mail box post

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  #1  
Old 07-26-12, 01:49 PM
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mail box post

My son's mail box was hit again for the umpteenth time

This time they knocked the post and all out of the ground. Trouble is when the county last paved the road, they laid asphalt around the box. The box can't go any further back or the mailman won't be able to reach it. About the only other location it could be placed would be near the neighbor's box about 150' up the road.

The mailbox post sets back in the hole ok but it's wobbly. Any ideas on what would be good to pour in along the post to make it secure again?

How come none of these people that have hit his mailbox never stop and claim responsibility? This time it was obvious that the offender left with body damage.
 
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  #2  
Old 07-26-12, 02:41 PM
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What kind of post? Wood or steel pipe?

I like the idea I saw elsewhere of mounting a steel pipe and welding it to a truck or car spring. Weld a length of pipe to the other end of the spring and embed that in concrete.
 
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Old 07-26-12, 02:44 PM
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4x4 wood post

I like the idea of installing a pipe further down the bank and out to the edge of the road with a spring in the mix but man, that would be a lot of work
 
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Old 07-26-12, 02:46 PM
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You could cantilever the arm of the mail box several feet from a post set well back from the road.. Make the arm so it will rotate then lock it in position with a shear pin.
 
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Old 07-26-12, 02:51 PM
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The problem is the edge of the road drops off about 3' or so fairly quick so any post set further from the road involves a fair amount of work and planning. Unless my son comes up with the time and inclination - I'm all for quick and easy
 
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Old 07-26-12, 03:07 PM
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Maybe a 6' long billet of 6" diameter cold rolled steel, set in a 14" footing with concrete grout (not quickrete) 2 1/2' deep. Someone would definitely have body damage after hitting that
 
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Old 07-26-12, 03:07 PM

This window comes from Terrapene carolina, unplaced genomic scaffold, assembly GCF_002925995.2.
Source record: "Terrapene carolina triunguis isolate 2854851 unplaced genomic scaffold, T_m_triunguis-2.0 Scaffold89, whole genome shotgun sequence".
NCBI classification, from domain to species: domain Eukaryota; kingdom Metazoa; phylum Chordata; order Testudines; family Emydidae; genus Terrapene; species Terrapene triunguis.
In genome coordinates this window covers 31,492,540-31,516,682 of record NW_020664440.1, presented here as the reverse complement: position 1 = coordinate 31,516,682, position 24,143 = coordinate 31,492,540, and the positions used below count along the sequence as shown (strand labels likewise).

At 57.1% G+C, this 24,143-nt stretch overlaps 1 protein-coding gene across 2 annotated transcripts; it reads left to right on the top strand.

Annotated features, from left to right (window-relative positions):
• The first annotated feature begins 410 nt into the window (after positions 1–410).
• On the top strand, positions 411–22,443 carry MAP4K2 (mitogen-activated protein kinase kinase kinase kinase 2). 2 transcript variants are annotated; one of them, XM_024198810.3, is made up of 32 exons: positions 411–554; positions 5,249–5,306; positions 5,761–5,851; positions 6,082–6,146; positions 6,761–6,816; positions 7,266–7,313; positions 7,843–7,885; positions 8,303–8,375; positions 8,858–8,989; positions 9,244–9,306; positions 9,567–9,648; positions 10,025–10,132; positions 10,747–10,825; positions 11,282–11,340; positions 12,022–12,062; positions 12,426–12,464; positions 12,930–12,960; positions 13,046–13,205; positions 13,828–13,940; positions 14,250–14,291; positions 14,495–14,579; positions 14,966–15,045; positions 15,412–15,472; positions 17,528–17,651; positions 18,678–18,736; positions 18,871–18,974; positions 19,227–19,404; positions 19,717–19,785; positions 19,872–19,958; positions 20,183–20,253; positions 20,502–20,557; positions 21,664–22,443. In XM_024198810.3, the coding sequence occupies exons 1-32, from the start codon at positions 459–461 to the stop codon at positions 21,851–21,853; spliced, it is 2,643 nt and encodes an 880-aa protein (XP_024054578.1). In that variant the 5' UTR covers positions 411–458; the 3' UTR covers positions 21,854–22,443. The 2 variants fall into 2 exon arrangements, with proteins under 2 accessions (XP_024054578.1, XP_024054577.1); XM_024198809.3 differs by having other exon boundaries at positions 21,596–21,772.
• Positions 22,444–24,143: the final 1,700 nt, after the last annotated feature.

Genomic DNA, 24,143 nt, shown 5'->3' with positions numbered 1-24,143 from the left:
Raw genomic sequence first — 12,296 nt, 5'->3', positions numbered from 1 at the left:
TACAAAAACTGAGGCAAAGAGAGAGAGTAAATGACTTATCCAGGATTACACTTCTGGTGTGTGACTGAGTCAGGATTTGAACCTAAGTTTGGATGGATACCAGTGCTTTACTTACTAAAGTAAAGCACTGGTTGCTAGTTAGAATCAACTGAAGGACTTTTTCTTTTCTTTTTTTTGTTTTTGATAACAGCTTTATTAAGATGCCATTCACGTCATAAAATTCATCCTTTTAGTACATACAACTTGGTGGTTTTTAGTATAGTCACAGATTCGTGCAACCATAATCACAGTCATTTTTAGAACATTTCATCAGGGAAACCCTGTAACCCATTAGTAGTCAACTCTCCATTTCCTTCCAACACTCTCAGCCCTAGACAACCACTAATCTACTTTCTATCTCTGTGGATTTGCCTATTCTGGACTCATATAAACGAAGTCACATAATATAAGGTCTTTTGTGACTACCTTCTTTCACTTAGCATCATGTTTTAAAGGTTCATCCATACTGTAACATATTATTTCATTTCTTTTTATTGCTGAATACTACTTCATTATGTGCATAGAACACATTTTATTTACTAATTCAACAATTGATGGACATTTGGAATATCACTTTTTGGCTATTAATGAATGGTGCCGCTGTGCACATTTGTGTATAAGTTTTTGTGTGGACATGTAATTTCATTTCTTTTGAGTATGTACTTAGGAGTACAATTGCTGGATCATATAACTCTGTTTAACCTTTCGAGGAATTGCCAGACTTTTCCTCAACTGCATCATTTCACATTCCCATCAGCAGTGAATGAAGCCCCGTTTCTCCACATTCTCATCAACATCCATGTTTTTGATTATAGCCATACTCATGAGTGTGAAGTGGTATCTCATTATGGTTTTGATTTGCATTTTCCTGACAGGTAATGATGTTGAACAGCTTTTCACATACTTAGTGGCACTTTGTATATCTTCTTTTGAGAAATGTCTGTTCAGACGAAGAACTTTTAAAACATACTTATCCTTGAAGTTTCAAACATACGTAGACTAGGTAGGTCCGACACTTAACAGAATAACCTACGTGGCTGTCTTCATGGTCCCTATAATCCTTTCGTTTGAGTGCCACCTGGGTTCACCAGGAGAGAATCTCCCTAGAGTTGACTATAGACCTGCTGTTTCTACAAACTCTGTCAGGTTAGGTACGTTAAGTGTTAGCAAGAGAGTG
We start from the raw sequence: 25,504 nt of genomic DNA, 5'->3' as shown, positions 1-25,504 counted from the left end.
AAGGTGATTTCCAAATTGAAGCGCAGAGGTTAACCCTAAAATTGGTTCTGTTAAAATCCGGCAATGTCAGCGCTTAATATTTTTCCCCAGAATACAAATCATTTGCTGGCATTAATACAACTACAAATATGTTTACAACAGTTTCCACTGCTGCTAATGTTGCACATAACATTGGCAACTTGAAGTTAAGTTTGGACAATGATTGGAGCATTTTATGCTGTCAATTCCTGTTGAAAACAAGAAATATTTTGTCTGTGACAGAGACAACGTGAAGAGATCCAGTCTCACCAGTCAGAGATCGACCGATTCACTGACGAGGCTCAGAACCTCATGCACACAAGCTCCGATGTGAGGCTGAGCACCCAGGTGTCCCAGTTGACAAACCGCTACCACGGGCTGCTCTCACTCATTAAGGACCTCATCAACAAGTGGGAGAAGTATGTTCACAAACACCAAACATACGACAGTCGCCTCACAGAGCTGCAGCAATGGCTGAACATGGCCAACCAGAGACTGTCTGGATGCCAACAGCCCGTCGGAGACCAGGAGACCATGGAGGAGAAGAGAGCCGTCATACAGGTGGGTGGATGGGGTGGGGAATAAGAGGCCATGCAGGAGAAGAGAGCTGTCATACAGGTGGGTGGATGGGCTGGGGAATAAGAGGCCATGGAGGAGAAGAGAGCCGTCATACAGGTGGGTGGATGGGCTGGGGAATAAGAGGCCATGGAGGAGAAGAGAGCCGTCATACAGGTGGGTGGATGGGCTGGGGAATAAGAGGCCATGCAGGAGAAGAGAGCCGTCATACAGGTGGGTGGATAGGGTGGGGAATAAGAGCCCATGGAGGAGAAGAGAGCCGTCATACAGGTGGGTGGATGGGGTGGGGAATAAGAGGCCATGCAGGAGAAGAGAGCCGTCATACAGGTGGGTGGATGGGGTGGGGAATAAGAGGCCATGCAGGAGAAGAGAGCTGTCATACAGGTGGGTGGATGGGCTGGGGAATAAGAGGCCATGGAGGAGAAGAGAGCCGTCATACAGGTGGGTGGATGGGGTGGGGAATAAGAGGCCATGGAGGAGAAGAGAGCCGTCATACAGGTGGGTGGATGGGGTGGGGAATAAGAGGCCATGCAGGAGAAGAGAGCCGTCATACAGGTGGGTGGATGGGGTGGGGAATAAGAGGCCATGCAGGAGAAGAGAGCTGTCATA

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About the only other location it could be placed would be near the neighbor's box about 150' up the road.
Cry me a river...my mailbox is at least five HUNDRED feet away from my front door and it's uphill both ways! (It really is.)

USPS has some VERY specific regulations concerning the mounting of mail delivery boxes and among them it states that the post must be of a substance that will break if hit, or something like that. Kind of puts the kibosh on the steel post and spring although I have seen many boxes that do not have break-away posts.

What MAY work is to set the post on a steep angle, maybe 45 degrees so that the box is where the carrier can reach but the post is well back from the street. Or maybe a half T would work holding the box toward the street while the post itself is well back from the street.
 
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Old 07-26-12, 04:03 PM
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USPS has some VERY specific regulations concerning the mounting of mail delivery boxes and among them it states that the post must be of a substance that will break if hit, or something like that. Kind of puts the kibosh on the steel post and spring although I have seen many boxes that do not have break-away posts.
Interesting. Many of the mailboxes around here are made from brick.

Why not put a large post before the mailbox. So should anyone hit that area, they hit the sacrificial post first and hopefully the mailbox is spared.
 
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Old 07-26-12, 04:36 PM
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I would like to add that you should run any "new" ideas by your carrier BEFORE you proceed with them.
 
  #10  
Old 07-26-12, 10:14 PM
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I thought I would post a link to the official guidelines so that everyone knows exactly what the US postal service wants you to do with your mail box here is the link https://www.usps.com/manage/know-mailbox-guidelines.htm. Among one of the guidelines is that the placement has to be approved by the postmaster. Luckily for us we have never had to deal with that as we have delivery to our door. Good information though for everybody to know in case they ever move or know someone who has the same situation.
 
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Old 07-27-12, 05:37 AM
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USPS suggests using a break away box - it isn't required although back in the 80s when I worked in Winter Springs Fla a bunch of home owners tried to out do the neighbors with fancy mailboxes. One cost $10k. It started out with fancy brick, the next guy added a brick planter and the most expensive one included a pond with a statue and fountain. The mayor's daughter hit one of those high price mailboxes and totaled out her car. That's when the city of Winter Springs outlawed the brick mail boxes.

Anyway, back to my original question - what would be good to mix up and pour along the 4x4 to keep it from wobbling? Because of the steep bank that drops off at the edge of the pavement, it would be too much work/expense to move the post.... unless it's to the other end of the property next to the neighbors box.